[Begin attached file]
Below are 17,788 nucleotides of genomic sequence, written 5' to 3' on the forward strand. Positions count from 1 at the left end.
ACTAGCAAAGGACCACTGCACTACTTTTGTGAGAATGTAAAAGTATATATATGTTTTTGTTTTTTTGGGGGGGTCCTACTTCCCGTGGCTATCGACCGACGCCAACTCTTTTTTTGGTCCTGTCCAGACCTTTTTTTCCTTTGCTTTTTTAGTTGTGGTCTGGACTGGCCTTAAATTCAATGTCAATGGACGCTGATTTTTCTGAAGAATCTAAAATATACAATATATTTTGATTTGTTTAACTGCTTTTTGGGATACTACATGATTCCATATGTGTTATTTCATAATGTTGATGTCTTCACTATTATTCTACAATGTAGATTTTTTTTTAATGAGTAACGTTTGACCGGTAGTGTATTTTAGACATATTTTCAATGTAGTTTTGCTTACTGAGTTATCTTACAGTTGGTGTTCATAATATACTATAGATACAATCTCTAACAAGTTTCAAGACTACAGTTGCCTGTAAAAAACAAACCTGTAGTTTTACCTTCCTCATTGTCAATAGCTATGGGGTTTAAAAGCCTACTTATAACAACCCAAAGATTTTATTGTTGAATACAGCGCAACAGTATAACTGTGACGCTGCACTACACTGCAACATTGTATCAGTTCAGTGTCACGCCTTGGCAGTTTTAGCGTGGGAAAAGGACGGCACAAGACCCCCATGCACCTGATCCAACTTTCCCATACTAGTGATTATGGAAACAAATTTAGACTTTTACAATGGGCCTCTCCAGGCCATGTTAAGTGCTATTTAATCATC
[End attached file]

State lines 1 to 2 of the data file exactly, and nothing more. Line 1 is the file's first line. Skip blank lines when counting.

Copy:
Below are 17,788 nucleotides of genomic sequence, written 5' to 3' on the forward strand. Positions count from 1 at the left end.
ACTAGCAAAGGACCACTGCACTACTTTTGTGAGAATGTAAAAGTATATATATGTTTTTGTTTTTTTGGGGGGGTCCTACTTCCCGTGGCTATCGACCGACGCCAACTCTTTTTTTGGTCCTGTCCAGACCTTTTTTTCCTTTGCTTTTTTAGTTGTGGTCTGGACTGGCCTTAAATTCAATGTCAATGGACGCTGATTTTTCTGAAGAATCTAAAATATACAATATATTTTGATTTGTTTAACTGCTTTTTGGGATACTACATGATTCCATATGTGTTATTTCATAATGTTGATGTCTTCACTATTATTCTACAATGTAGATTTTTTTTTAATGAGTAACGTTTGACCGGTAGTGTATTTTAGACATATTTTCAATGTAGTTTTGCTTACTGAGTTATCTTACAGTTGGTGTTCATAATATACTATAGATACAATCTCTAACAAGTTTCAAGACTACAGTTGCCTGTAAAAAACAAACCTGTAGTTTTACCTTCCTCATTGTCAATAGCTATGGGGTTTAAAAGCCTACTTATAACAACCCAAAGATTTTATTGTTGAATACAGCGCAACAGTATAACTGTGACGCTGCACTACACTGCAACATTGTATCAGTTCAGTGTCACGCCTTGGCAGTTTTAGCGTGGGAAAAGGACGGCACAAGACCCCCATGCACCTGATCCAACTTTCCCATACTAGTGATTATGGAAACAAATTTAGACTTTTACAATGGGCCTCTCCAGGCCATGTTAAGTGCTATTTAATCATC